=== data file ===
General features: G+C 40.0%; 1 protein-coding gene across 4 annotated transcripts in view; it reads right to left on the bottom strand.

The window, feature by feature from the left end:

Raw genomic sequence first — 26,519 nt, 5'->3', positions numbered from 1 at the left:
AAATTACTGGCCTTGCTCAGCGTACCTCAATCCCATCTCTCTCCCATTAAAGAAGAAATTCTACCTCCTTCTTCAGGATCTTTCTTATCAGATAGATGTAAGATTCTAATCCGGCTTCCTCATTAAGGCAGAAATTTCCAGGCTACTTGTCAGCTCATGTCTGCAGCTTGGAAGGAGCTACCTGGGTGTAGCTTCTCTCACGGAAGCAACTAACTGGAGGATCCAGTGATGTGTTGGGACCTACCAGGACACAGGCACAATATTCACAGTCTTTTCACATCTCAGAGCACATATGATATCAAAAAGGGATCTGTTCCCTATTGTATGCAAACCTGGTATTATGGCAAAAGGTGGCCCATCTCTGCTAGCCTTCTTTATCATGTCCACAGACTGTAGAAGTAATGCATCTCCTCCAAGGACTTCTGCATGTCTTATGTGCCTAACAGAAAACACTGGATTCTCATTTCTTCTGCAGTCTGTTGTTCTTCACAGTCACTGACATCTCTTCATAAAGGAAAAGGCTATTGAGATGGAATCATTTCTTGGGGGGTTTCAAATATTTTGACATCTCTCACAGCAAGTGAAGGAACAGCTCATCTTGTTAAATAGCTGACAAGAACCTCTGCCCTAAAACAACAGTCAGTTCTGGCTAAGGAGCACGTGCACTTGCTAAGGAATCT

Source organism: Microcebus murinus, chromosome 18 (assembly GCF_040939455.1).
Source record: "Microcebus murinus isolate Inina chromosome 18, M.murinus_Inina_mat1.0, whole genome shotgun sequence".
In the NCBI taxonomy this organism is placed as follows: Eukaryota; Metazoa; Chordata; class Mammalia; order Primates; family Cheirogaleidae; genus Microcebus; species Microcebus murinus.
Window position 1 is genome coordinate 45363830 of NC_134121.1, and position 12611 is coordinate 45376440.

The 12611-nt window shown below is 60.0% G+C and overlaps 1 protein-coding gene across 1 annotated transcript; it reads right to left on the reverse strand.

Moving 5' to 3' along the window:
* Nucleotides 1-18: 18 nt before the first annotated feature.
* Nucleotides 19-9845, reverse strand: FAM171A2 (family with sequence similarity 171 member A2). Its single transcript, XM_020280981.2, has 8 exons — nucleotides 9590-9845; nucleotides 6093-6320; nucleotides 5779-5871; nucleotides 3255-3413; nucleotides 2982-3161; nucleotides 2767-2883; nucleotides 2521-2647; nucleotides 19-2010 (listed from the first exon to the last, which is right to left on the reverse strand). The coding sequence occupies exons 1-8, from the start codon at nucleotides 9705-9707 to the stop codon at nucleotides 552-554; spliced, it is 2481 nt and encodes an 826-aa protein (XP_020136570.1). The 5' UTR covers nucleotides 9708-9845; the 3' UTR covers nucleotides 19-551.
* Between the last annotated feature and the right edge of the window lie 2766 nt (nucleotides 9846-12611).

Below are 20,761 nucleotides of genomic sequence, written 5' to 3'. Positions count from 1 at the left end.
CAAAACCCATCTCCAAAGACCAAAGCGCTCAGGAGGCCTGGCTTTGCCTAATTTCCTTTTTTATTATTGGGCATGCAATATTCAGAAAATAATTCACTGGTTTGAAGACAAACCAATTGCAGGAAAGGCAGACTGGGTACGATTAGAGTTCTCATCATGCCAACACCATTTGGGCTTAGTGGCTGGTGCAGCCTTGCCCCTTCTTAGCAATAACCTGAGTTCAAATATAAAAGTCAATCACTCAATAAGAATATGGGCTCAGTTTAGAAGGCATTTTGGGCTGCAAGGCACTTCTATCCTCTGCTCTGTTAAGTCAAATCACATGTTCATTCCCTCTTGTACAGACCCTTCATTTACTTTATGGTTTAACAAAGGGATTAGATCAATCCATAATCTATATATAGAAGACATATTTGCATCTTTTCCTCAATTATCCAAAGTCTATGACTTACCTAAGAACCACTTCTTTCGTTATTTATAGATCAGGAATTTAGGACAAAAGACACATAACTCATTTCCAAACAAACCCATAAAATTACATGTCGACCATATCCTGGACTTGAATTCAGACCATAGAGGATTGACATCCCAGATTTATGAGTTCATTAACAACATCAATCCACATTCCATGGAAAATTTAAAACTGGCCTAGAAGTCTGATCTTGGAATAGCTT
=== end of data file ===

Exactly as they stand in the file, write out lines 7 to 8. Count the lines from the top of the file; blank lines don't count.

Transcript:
In the NCBI taxonomy this organism is placed as follows: Eukaryota; Metazoa; Chordata; class Mammalia; order Primates; family Cheirogaleidae; genus Microcebus; species Microcebus murinus.
Window position 1 is genome coordinate 45363830 of NC_134121.1, and position 12611 is coordinate 45376440.